MY VENICE, Donna Leon


My Venice by Donna Leon is a book which appeals and lacks appeal for me.

A compilation of published articles
The book is a compilation of articles Leon has written for various European and American newspaper/magazine publications. She is an excellent writer with a superb grasp of word and phrase knowledge and manipulation, much like my favourite writer Rosie Dimanno of the Toronto Star.

Rosie Dimanno of the Toronto Star
A brief aside: I like Rosie and wish she would write a novel. She has written lengthy pieces for the Star, even some sports stories, but nothing that would be classified as a novel. I like her because she too has an amazing vocabulary and an outstanding ability to manipulate these words into surprisingly poignant or precisely targeted barbs. Unreservedly, Rosie is my favourite writer for current news commentary.

A surprising log of commentaries
Donna Leon is much the same. She surprises you with the unique ways she will present an idea, structure a phrase or word a particular comment. Always it draws a “Hmmm, what an interesting way to say that!” comment, at least it does from me.

Her commentary on Saudi society, on American obesity, on Hollywood cinema makes you give the topics second thoughts. He views on Italian men, interesting, on opera, engaging, on sexuality, debatable.

Because each chapter of the book is a copy of a previously written article, the book is ideal as bedtime reading, chapters are short, engaging, entertaining and you can stop reading at the end of one without being left hanging as in a novel.

Her photo says a lot
You won’t learn a lot from Leon, nor will your eyes be opened more to a way of thinking. Her writing simply entertains, her opinions draw your support more often than not. I found it strange that I seemed to be constantly drawn back to the cover photo of her sitting outside some Italian bar reading a newspaper as she sips a tea. I really was drawn to this photo. Look at her apparel, the particular jacket, the scarf, the ascot no less, the shirt and sweater and the seemingly excellent walking shoes. To me she smacks of an American writer who has transformed herself into an Italian intelligenstia, a true professore. Study the photo…it says so much. Look at the spectacles beside the cup. High magnification lenses, ear loops that would hold with sold assurance. The glasses say a lot on their very own. Look at the shoes…wow…these arent the epitome of fashion but you must get the idea that she eschews adherence to any fashion stratas, instead adhering to what is practical, comfortable and feels right to her. Laces too, not a few but 5 eyelets which means long laces. Very practical and look at the thickness of these shoes. Do you get the feeling she can walk for miles in these?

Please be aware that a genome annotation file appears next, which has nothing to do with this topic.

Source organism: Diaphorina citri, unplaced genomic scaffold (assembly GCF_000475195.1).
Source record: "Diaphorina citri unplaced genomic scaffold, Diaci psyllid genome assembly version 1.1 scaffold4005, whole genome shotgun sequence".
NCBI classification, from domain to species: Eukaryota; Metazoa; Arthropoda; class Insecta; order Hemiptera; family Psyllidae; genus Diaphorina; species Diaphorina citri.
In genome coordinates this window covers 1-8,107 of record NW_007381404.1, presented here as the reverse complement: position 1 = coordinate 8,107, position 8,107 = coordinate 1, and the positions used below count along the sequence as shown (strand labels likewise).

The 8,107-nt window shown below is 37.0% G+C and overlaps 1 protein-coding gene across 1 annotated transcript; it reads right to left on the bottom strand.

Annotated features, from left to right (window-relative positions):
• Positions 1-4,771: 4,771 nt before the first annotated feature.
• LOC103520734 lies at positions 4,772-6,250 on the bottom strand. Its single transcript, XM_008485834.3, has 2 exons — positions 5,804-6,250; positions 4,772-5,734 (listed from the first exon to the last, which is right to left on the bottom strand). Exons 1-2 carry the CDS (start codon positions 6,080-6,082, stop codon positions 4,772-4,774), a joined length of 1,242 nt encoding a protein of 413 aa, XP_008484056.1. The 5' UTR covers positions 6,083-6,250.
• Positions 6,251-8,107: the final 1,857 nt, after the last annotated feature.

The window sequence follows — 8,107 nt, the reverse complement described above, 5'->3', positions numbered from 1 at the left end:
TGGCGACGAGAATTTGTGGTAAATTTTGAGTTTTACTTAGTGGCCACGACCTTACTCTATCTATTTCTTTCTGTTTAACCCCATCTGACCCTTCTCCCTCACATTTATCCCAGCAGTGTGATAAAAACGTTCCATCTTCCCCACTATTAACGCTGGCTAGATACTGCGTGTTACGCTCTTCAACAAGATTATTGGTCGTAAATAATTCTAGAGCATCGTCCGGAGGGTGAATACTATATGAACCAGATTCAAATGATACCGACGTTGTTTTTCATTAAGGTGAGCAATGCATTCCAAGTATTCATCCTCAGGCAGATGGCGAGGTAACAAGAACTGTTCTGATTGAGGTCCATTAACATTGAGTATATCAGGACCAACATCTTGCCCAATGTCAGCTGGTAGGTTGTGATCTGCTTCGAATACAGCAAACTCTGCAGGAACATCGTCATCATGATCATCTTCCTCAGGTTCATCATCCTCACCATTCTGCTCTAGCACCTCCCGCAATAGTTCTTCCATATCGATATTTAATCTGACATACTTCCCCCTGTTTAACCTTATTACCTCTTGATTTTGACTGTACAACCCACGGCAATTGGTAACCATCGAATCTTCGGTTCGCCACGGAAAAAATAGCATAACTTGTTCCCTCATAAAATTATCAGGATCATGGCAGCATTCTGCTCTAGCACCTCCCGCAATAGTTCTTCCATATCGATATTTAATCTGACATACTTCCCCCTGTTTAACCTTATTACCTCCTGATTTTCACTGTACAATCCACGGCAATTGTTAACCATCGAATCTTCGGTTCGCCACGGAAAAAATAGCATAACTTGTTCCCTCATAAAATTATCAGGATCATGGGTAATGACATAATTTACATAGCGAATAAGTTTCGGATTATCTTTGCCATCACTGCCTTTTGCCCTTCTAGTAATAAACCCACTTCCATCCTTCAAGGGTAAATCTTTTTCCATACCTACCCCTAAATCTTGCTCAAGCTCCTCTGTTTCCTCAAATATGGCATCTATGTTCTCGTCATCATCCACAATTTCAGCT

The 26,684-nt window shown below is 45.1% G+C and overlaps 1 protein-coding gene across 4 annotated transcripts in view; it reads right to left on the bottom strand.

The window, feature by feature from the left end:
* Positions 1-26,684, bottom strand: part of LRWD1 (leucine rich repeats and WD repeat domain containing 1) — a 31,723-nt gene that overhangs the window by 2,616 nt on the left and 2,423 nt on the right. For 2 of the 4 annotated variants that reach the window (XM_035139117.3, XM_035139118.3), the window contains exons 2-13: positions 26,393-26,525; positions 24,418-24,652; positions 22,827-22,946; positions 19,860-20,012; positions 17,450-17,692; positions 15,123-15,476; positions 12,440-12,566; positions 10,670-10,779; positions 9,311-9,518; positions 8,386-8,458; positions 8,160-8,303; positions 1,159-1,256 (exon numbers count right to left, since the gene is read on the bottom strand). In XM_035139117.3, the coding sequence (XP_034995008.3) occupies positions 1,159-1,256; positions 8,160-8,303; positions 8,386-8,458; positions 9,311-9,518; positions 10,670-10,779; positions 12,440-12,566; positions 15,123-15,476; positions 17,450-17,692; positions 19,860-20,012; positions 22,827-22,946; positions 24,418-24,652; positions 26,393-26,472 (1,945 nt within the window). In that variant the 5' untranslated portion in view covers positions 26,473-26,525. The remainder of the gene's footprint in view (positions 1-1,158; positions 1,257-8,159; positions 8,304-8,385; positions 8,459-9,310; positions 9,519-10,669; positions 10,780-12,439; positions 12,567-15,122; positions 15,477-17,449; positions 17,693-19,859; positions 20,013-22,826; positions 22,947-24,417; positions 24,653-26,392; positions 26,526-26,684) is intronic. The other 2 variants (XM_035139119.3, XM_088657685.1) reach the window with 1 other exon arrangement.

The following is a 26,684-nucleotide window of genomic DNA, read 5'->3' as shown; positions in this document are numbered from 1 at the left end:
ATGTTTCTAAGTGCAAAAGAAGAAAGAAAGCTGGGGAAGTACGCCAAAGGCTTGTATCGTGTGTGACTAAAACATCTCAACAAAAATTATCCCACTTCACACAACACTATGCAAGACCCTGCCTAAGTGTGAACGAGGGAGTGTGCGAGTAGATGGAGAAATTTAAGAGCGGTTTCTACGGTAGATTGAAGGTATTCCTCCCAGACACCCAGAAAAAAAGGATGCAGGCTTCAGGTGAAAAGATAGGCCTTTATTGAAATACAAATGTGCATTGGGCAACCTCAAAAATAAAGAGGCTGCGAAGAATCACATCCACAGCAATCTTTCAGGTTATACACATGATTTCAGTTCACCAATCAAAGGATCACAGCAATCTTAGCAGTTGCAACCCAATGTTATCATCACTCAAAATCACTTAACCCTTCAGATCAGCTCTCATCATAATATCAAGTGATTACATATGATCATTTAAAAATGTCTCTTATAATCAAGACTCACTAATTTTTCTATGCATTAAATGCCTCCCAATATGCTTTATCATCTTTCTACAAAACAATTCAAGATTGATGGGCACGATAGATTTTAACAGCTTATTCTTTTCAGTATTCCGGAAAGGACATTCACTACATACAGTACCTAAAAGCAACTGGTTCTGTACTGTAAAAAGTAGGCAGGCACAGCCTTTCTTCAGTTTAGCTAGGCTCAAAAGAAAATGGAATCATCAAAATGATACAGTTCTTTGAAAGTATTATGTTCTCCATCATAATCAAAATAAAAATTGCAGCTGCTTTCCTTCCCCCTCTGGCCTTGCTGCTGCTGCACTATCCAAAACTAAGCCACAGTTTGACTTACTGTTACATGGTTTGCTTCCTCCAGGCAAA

Look at the necklace. Simple, medium length, suggesting a no nonsense women. She has not abandoned femininity but she does adorn herself with unnecessary female adornments. Ditto the ring, a stone, yes, but it doesnt look elaborate, just appropriate

An earring, maybe, hard to tell…but in keeping with her overall style, if one is there, it is far from ostentatious.

The photo gives you the feel of the book
OK…how can this be a book review. IT IS…you can tell what kind of book this is by looking at the photo of the author. The image says it all. This is a very utilitarian compilation of articles much like the author’s apparel, all practical, purposeful, and appropriate clothing for what she needs and wants. She is out for a break, perhaps a walk, and wants a cup of tea…but this is a woman who prefers reading to people watching. People watching invites judgments and criticism of what you see. Reading, for Leon, does not so much. She savours words, like her tea. She tastes them, masticates them and swallows them. She does not linger on judging them as much as she just enjoys them, feels them. She can immerse herself in them and wrap herself in what she is reading as a woman would wrap herself in a fur coat, secure, warm, comforted. This is Leon as she reads the paper. And again her efficiency is foremost. Notice how the paper is folded for more effective and easier reading, not opened to sprawling open arms expanse, not folded over in half laid on the table or resting thereon. No, she just folds the paper part way so that it  is easier to hold and chomps away at what she is reading.

There may be a purse beside her on her left. What do you think? Is there one on the seat? I doubt it a lot. Look at the pocket on the jacket. Doesn’t it suggest a sack sized pocket in which she can store a lot, her apartment keys, her portfolio with some money. This is a woman who would never suffer fools gladly. She can waste time, prefers not to. She wants to profit from everything she does, profit in the sense of getting every positive thing she can and she wants it with tea, not wine, not an ombra.

The final word
Her book is her. Read it. You’ll enjoy it as you keep referring back to the cover photo.

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